Music therapist Joni Papas and Kiresten Thompson, 18, sit in a patient room at East Tennessee Children’s Hospital (ETCH). The sound of both their voices fill the air as they sing religious songs Kiresten grew up singing in church.
“It’s immediate excitement. You know, I enjoy getting to sing and play with her, and it just relaxes me,” said Kiersten.
As Joni strums along with her guitar, you see a sense of calm come over Kiersten. Later, she’s scheduled for chemotherapy treatment at the hospital. Kiersten has chordoma, a cancer that occurs in the bones of the skull and spine.
“The thing I love the most is watching them create the music and gain relaxation, or being able to enhance mood and their healing overall,” said Joni. She’s been working with ETCH since September as a music therapist.
Joni brings a ukulele, a guitar, drums and bells for the patients to play. She individualizes each session depending on the patient offering a distraction from the reality of what’s happening.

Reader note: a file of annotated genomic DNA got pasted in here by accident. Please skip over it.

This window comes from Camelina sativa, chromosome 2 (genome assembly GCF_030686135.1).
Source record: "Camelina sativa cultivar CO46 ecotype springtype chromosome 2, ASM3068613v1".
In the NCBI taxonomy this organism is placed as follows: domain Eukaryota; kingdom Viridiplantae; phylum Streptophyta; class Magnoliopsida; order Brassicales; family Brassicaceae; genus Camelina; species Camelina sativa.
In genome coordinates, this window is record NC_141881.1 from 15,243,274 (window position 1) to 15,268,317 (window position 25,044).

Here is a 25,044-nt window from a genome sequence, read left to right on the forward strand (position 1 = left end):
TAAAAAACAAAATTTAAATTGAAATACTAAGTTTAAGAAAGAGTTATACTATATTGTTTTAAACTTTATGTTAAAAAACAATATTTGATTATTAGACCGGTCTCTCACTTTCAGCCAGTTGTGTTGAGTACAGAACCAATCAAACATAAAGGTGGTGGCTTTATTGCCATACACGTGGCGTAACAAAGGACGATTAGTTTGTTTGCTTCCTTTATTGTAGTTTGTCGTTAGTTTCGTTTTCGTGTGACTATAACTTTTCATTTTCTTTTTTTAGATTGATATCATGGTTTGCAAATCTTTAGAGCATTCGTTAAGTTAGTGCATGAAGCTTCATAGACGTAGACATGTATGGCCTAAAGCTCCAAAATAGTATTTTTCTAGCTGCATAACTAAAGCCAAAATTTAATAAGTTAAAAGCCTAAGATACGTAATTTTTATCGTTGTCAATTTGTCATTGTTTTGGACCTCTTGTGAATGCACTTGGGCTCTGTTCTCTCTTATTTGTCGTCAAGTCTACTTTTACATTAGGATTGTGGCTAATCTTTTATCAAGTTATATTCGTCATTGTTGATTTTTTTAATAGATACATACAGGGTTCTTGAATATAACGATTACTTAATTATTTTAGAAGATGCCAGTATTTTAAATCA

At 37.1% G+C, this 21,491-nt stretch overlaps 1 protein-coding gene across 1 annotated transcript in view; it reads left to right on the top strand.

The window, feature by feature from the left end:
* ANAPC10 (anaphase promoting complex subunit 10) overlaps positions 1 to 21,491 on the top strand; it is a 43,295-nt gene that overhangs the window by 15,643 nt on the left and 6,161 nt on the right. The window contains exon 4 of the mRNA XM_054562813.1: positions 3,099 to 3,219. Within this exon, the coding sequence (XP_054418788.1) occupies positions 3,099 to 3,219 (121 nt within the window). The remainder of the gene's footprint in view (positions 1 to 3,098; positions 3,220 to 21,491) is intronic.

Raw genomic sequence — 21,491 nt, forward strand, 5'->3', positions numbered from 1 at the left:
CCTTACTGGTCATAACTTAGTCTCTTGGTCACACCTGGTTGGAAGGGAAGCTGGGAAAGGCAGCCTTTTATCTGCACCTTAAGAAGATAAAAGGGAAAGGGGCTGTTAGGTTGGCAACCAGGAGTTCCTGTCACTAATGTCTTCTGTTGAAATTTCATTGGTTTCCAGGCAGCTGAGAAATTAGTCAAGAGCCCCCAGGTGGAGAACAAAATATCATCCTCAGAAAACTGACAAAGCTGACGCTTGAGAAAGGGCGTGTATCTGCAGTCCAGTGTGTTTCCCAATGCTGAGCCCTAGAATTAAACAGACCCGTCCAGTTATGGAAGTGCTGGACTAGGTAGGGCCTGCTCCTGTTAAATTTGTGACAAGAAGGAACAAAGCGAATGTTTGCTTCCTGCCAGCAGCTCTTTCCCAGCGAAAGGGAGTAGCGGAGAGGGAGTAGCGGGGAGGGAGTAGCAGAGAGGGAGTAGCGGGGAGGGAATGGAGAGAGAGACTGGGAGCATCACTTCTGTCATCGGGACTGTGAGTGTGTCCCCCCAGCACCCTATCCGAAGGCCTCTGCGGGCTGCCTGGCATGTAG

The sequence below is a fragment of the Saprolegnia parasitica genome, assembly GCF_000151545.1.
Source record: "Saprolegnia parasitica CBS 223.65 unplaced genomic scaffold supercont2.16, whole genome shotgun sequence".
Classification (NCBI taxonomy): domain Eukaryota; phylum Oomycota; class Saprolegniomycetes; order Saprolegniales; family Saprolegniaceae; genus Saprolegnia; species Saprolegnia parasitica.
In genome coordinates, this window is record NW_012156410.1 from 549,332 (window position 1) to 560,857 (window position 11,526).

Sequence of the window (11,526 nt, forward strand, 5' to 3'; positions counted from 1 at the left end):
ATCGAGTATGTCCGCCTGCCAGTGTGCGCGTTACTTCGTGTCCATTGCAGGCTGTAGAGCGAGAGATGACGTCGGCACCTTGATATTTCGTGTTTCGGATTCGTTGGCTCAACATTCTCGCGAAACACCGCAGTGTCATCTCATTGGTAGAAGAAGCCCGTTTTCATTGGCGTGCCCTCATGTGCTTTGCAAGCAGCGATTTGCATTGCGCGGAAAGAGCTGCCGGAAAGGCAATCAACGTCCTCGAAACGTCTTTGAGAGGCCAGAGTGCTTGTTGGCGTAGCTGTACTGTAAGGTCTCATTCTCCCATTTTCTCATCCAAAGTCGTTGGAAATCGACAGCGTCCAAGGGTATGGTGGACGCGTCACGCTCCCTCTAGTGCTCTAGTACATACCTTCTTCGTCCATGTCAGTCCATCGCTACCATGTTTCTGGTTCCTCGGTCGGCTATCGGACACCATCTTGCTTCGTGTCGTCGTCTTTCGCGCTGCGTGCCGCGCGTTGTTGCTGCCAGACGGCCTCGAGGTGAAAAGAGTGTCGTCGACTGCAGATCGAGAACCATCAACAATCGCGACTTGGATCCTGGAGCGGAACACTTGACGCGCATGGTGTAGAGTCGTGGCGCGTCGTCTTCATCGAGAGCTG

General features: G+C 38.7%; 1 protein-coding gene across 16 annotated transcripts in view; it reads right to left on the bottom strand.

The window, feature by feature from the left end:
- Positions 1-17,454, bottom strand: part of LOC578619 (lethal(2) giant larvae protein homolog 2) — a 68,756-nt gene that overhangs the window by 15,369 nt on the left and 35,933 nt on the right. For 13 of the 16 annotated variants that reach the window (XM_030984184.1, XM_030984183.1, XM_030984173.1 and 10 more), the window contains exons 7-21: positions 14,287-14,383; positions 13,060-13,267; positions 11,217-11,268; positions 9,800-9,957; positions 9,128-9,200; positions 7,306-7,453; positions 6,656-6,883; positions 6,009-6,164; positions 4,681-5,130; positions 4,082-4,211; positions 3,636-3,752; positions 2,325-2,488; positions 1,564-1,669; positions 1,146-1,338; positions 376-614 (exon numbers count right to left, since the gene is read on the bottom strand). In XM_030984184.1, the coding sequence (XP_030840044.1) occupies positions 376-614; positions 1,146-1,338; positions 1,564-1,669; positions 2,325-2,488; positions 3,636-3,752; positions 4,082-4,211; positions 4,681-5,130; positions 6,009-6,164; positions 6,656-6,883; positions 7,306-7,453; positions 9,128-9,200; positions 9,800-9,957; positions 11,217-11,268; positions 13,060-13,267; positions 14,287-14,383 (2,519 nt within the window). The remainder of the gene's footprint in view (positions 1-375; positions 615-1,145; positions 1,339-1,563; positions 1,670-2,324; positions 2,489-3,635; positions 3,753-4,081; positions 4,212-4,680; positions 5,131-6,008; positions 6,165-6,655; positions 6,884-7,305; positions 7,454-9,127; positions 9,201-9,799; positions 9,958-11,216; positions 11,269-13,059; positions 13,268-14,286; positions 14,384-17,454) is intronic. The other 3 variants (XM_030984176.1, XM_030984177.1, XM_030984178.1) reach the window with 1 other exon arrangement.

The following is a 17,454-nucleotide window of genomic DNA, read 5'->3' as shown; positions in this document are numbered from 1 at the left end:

Joni and Kiersten have been working together for several months and have created a bond of trust.
“She just allows me to talk and express what I’m feeling and everything. So it’s nice. It’s nice to have someone to talk to and relax with,” said Kiersten.
Kiersten’s mom has noticed a big difference in the strength of her voice since starting music therapy.
“I know when she first started, we could just barely get whispers. It was hard to speak a full sentence. And now we are singing full songs,” she said.
Music therapy is part of ETCH’s Pain and Palliative Care program. It’s completely donor funded and also includes massage therapy and essential oils.
“There is no amount of money. You can’t put a price on things like this. It’s priceless,” said Kiersten’s mom.
If you’d like to donate to the program, you can head to ETCH’s website and choose the Pain and Palliative Care Program. You can also call 865-541-8668.
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